Ralphie’s cantankerous father always forces a smile to my otherwise consternated expression. This year, I smiled for a different reason, and then another one still—I got to introduce my girlfriend, Sheena, to my holiday staple—we watched while intertwined with one another, nestled by the cushions of the couch. The aged low-end muffle of the film’s audio played through the TV from one scene to the next. Eventually, Ralphie’s schoolmate, Flick, entered frame. He and another scholastic youth sparred verbally about the intricacies of placing one’s tongue to the freezing metal of a pole. I, already knowing how this all plays out, chuckled to myself as I squeezed Sheena just a little tighter in my arms.
Suddenly, my entertained stare was removed from ingesting the film and its contents. My mind rapidly began playing for me a scene which is not from a movie. At least, not in the traditional sense of it all. A movie in my mind, absolutely. I was recalling a snowy Christmas afternoon spent on the ambulance. A call came in for a youth who had stuck their tongue to a pole at a park and was now in dire need of emergency medical services due to sheer panic, fright and immovability.
I was surprised to read that dispatch wanted us to respond with lights and sirens. The reason for this was because whomever had called 9-1-1, had indicated that the youngling was having difficulty breathing. The more likely reality was that our tongue stricken young fella was panicking and thus, breathing rapidly. Regardless, we flipped the switch and began moving steadfast toward our beckoned destination.
The snow fell from the sky in heaping swaths of white sway. Although we were travelling at an emergency level, our ability was hindered to some degree. Eventually though, we made it to the park. I could see from the driver’s side window a decent gathering of people, all huddled concerningly around an arching set of climbing bars that had a pole in the middle of it.
My partner and I grabbed our gear and began navigating the freshly fallen snow, forging our own path toward the gaggle. As we neared, I began to notice that the expression slathered on the people’s faces were less that of shock and horror, and more that of subtle mirthfulness. This caused a bend to my brow. I heard a voice hidden within the shroud of people say “the paramedics are here, Jim.” Followed by inaudible pleas for assistance. This confused me further, as the indiscernible cries carried with it a respectively deep baritone.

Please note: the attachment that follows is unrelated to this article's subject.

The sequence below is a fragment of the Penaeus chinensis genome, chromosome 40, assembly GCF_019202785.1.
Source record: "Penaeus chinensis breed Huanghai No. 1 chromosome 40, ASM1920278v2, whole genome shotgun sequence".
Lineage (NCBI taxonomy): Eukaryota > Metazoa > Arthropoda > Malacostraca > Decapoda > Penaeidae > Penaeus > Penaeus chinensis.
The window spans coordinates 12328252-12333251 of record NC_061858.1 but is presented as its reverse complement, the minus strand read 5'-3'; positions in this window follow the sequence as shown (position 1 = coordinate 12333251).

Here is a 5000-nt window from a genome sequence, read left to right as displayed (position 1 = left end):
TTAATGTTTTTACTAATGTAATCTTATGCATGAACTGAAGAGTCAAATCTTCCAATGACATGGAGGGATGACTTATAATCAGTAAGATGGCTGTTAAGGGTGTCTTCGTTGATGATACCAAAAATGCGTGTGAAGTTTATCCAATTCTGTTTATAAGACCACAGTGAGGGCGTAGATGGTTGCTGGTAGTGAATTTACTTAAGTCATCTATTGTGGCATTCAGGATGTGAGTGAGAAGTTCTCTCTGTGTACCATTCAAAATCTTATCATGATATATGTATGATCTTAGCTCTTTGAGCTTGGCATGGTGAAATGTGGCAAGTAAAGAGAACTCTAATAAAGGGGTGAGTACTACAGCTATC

When I had pried through the sea of people, I was confronted by the sight of a grown man, stubble and all, stuck to a pole. It was not a child that had licked the icy structure—it was a child who had dared a full-framed man to do it—and he did! Sorrily so.
“Hello, sir… what seems to be the problem today?” I said with well rehearsed sincerity that masked perfectly my mocking query.
“Uh… I gaw thtcuk thoo the poe!” The man replied.
“What’s that? I couldn’t quite make out that last part…” I was now transparent in my lightheartedness. While all this was taking place, Jay, my partner, had grabbed some warm saline that we had brought with us and was now pouring it down the pole just above the man’s head. And just like that, the man was freed from the shackles of cryoprison. He was now however sentenced to life with punitive lashings from the whips of his friends and family’s tongues… no pun intended.
Back on the couch, I was now giddy and chuckling aloud. This caused us to pause the movie and forced me to recite what had happened that day for Sheena. We shared a good laugh before continuing on.
When I woke up this morning—on the day after—I was not as crippled by sadness as I so often am. It’s there, of course, but so is something else; contentedness. For the first time in a long time, I was able to recall an amusing story of being a paramedic on Christmas as opposed to gnawing on the other stories that have taken place on that, the 25th day of December.
There’s always a day after… but not all of those days are going to be sad or weighted. And that’s not a bad gift for a wretch like me to have on Christmas.
In fact, you might even say, that the day after is a Christmas Story…
Merry Christmas. Happy New year.